In this example, I use the AWS SDK for Ruby to generate Capistrano config files that reflect stacks and running instances in OpsWorks. This example can easily be made more or less dynamic. By making API calls to update the list of servers before running commands, you will never miss an instance that just launched. But, the additional API calls will take some time. On the other hand, having the list of servers change while you’re executing commands might lead to unexpected results. Anyway, keep in mind that the example shown here is just one of many ways to use Capistrano with OpsWorks.

To model your stacks, layers, and instances in Capistrano, you just need to iterate over all of them and use Capistrano’s DSL to declare each instance as a server. What makes this slightly more complex than just three nested loops is the fact that in OpsWorks an instance can be in multiple layers. To ensure that we have all of the layers we need for the server definition, we need to determine which layers each instance belongs to.

Capistrano uses the config/deploy directory for stage configuration and holds task definitions in lib/capistrano/tasks. The files that do the heavy lifting in my example are meta.rb and run.rake. deploy.rb can be empty, but Capistrano complains if it’s missing, so we will just let it sit there.

In meta.rb we iterate over all stacks and generate a stage config file for each stack. The meta.rb file defines two commands:

·      populate creates a set of stage files.

·      extinguish removes the created stage files.

You run these commands with cap meta commandname. After making sure you have Capistrano installed, the first command you run is cap meta populate. As described earlier, Capistrano’s top-level organizational unit is the stage. Commands are executed on stages, so populate iterates over stacks, layers, and instances, and then writes one stage file per stack, with one server entry per instance.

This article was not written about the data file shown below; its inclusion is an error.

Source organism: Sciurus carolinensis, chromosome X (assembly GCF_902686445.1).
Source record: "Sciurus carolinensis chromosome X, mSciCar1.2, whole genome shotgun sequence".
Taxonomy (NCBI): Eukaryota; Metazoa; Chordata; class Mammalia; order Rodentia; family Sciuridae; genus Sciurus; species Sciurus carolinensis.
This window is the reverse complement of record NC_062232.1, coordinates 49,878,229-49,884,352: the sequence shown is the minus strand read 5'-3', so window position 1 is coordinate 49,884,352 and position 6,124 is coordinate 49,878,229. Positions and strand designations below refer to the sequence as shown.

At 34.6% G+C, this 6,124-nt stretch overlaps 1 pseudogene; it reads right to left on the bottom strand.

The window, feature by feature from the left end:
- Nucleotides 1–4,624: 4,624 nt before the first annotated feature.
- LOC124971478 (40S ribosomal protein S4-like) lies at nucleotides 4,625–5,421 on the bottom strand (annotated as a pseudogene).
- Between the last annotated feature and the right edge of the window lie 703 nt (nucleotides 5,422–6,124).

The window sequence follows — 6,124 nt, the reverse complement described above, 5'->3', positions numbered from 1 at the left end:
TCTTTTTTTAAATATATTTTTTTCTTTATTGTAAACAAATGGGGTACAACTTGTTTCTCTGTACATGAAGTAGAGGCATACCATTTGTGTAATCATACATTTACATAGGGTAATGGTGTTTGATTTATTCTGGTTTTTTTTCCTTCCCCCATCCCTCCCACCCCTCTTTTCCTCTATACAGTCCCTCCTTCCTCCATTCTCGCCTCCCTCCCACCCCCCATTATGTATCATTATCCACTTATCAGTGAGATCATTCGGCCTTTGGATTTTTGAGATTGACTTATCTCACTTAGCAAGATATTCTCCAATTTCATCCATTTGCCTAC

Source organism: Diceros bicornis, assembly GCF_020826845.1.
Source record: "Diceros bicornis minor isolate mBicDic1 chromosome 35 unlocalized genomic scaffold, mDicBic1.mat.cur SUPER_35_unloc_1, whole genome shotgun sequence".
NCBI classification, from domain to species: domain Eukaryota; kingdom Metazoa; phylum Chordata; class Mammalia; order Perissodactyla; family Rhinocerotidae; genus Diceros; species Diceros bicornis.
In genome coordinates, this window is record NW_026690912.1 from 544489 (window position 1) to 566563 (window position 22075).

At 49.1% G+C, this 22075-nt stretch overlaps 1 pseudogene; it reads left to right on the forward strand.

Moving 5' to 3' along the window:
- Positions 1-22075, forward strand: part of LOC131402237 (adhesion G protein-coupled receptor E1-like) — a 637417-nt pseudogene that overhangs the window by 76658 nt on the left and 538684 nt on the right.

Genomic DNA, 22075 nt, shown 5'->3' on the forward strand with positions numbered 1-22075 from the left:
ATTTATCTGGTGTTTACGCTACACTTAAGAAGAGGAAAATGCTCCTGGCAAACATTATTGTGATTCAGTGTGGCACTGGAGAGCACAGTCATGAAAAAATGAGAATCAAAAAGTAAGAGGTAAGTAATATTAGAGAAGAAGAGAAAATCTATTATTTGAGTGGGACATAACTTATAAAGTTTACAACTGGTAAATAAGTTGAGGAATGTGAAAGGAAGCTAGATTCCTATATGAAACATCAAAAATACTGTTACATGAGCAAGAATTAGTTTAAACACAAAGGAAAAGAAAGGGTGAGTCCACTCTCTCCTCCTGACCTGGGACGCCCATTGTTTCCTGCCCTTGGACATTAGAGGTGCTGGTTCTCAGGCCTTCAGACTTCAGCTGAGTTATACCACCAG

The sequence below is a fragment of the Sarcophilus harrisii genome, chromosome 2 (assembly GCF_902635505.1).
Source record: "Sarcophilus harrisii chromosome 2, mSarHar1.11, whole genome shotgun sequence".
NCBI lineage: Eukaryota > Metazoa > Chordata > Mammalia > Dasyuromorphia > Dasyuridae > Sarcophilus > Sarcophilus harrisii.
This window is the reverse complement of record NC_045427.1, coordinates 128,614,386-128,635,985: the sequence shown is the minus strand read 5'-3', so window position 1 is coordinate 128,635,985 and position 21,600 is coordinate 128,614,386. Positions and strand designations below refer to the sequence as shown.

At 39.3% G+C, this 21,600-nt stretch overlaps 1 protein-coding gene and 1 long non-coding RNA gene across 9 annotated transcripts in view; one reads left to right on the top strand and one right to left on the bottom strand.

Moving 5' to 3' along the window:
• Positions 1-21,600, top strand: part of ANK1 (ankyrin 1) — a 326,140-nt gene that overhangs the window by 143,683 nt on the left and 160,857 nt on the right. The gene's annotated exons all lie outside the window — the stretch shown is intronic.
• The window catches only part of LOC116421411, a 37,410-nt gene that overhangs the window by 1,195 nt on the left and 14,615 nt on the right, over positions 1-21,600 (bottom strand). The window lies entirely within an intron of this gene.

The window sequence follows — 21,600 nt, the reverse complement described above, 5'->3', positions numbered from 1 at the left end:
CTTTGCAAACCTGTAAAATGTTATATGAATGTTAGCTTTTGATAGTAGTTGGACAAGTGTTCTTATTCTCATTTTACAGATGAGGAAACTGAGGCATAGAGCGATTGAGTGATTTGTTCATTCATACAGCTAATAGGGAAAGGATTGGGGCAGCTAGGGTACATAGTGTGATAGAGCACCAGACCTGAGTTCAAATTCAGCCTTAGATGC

extinguish simply removes all files created by populate. I will not use it in this example.

Before we generate stage files, let’s have a look at the stacks I have in my account.

aws opsworks describe-stacks --output table --query 'Stacks[*].[StackId,Name]'
|                     DescribeStacks                     |
|  b23dd487-1469-42bd-8d87-8f9e7aabdbc7 |  interview     |
|  122caab8-e407-4b44-8709-72c255b1fef2 |  demo          |
|  d9af7eb2-aeb6-4290-9522-f4f85793ed25 |  os-benchmark  |

Now run bundle exec cap meta populate to generate stages in config/deploy.

As I just explained, cap meta populate should have generated some stage config files. Let’s have a look at our project directory again.

+-- config
|   +-- deploy
|   |   +-- demo.rb
|   |   +-- interview.rb
|   |   +-- meta.rb
|   |   -- os-benchmark.rb
|   -- deploy.rb
-- lib
    -- capistrano
        -- tasks
            -- run.rake

Now let’s look at the instances in one of those stacks:

aws opsworks describe-instances --stack-id d9af7eb2-aeb6-4290-9522-f4f85793ed25 --output table --query 'Instances[*].[Hostname,Os,Status]'                                                              
|                     DescribeInstances                     |
|  amazon-linux-2014-03i |  Amazon Linux          |  online |
|  amazon-linux-2014-09i |  Amazon Linux 2014.09  |  online |
|  ubuntu-12-04-ltsi     |  Ubuntu 12.04 LTS      |  online |
|  ubuntu-14-04-ltsi     |  Ubuntu 14.04 LTS      |  online |

Let’s look at the stage config file for that stack.

role "blank", []
server "", {:user=>"ec2-user", :roles=>["blank"]}
server "", {:user=>"ec2-user", :roles=>["blank"]}
server "", {:user=>"ubuntu", :roles=>["blank"]}
server "", {:user=>"ubuntu", :roles=>["blank"]}

This means that Capistrano now knows about that stack’s instances, and we should be able to run commands on those instances.